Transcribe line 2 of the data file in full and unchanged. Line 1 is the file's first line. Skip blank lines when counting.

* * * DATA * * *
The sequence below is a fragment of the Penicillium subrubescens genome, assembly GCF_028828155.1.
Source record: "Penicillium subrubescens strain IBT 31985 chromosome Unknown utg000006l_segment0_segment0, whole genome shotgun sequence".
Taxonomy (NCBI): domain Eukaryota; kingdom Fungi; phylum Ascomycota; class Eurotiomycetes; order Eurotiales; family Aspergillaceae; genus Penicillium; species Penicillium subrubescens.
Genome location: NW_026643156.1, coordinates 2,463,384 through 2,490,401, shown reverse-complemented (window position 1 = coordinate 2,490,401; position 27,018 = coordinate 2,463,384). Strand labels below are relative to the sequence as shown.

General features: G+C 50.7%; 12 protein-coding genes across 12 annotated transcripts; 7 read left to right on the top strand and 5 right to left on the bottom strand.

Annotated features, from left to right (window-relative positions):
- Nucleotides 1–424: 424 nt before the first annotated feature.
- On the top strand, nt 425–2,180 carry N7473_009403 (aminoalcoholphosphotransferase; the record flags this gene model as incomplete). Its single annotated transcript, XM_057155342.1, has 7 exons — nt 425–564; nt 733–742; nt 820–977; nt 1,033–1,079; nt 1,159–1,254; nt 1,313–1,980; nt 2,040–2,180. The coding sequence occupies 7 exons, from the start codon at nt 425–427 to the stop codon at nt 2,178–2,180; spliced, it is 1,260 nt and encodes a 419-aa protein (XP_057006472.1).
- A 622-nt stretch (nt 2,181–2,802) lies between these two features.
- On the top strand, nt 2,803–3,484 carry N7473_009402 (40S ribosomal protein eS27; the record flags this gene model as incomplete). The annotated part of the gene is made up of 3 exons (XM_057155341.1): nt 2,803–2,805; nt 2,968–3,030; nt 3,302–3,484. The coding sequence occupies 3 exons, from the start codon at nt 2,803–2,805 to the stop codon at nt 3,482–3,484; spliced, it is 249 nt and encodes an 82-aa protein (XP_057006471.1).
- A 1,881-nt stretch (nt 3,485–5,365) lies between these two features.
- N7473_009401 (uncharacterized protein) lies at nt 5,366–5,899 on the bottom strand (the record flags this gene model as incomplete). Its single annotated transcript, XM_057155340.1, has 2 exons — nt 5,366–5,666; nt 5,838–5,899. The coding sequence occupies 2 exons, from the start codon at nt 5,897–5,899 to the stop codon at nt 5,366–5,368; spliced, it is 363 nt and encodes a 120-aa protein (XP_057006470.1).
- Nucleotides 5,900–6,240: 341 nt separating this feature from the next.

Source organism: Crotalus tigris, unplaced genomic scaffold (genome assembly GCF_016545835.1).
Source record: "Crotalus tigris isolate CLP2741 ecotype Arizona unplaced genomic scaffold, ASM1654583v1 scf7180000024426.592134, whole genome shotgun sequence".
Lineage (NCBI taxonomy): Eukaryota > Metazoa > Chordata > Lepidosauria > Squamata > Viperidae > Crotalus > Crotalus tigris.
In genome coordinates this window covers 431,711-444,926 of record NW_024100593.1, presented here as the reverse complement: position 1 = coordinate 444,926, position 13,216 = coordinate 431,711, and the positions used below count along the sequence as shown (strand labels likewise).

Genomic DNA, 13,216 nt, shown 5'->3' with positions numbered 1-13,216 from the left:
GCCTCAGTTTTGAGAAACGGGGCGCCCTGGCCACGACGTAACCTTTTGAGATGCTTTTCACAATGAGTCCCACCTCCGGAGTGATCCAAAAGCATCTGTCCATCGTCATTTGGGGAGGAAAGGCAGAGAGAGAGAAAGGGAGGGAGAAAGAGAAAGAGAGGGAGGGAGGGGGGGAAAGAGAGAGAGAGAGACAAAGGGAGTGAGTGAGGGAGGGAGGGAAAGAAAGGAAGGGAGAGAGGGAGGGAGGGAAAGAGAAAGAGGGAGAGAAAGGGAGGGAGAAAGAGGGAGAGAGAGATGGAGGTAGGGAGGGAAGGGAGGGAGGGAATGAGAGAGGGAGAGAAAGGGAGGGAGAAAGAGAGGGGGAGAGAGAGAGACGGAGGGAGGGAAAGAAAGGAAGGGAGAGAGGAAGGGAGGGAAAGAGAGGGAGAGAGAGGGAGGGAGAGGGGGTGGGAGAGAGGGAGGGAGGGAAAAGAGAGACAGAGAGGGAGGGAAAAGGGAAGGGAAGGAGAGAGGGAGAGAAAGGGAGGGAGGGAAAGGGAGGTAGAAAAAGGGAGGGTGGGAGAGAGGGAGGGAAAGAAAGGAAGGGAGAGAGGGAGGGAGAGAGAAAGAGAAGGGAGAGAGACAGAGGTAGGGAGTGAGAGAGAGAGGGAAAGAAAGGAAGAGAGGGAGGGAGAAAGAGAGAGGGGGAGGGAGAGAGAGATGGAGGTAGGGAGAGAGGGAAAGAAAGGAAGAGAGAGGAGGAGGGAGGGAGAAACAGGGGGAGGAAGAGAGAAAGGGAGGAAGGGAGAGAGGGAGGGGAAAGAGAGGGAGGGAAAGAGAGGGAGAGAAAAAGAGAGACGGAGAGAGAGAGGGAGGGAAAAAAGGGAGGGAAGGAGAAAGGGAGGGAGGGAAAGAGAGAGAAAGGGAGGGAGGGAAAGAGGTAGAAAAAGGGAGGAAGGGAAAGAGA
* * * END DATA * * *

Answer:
Source record: "Penicillium subrubescens strain IBT 31985 chromosome Unknown utg000006l_segment0_segment0, whole genome shotgun sequence".